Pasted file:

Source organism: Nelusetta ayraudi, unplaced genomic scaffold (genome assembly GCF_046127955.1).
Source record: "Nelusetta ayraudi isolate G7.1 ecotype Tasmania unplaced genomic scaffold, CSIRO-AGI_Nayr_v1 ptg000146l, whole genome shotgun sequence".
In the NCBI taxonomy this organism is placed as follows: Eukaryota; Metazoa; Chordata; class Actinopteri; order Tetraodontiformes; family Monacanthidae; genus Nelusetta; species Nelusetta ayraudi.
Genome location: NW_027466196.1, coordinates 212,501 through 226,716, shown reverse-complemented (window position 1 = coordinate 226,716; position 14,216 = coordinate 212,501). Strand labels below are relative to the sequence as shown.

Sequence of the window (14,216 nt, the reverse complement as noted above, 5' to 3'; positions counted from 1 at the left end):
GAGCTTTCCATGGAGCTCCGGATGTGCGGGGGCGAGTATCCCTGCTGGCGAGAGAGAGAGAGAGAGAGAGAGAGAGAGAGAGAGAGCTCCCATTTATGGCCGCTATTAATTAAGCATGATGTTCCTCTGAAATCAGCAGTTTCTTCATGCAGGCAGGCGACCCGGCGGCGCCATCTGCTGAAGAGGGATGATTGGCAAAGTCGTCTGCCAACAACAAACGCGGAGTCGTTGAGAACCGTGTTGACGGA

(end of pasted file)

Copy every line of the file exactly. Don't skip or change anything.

Source organism: Nelusetta ayraudi, unplaced genomic scaffold (genome assembly GCF_046127955.1).
Source record: "Nelusetta ayraudi isolate G7.1 ecotype Tasmania unplaced genomic scaffold, CSIRO-AGI_Nayr_v1 ptg000146l, whole genome shotgun sequence".
In the NCBI taxonomy this organism is placed as follows: Eukaryota; Metazoa; Chordata; class Actinopteri; order Tetraodontiformes; family Monacanthidae; genus Nelusetta; species Nelusetta ayraudi.
Genome location: NW_027466196.1, coordinates 212,501 through 226,716, shown reverse-complemented (window position 1 = coordinate 226,716; position 14,216 = coordinate 212,501). Strand labels below are relative to the sequence as shown.

Sequence of the window (14,216 nt, the reverse complement as noted above, 5' to 3'; positions counted from 1 at the left end):
GAGCTTTCCATGGAGCTCCGGATGTGCGGGGGCGAGTATCCCTGCTGGCGAGAGAGAGAGAGAGAGAGAGAGAGAGAGAGAGAGAGCTCCCATTTATGGCCGCTATTAATTAAGCATGATGTTCCTCTGAAATCAGCAGTTTCTTCATGCAGGCAGGCGACCCGGCGGCGCCATCTGCTGAAGAGGGATGATTGGCAAAGTCGTCTGCCAACAACAAACGCGGAGTCGTTGAGAACCGTGTTGACGGA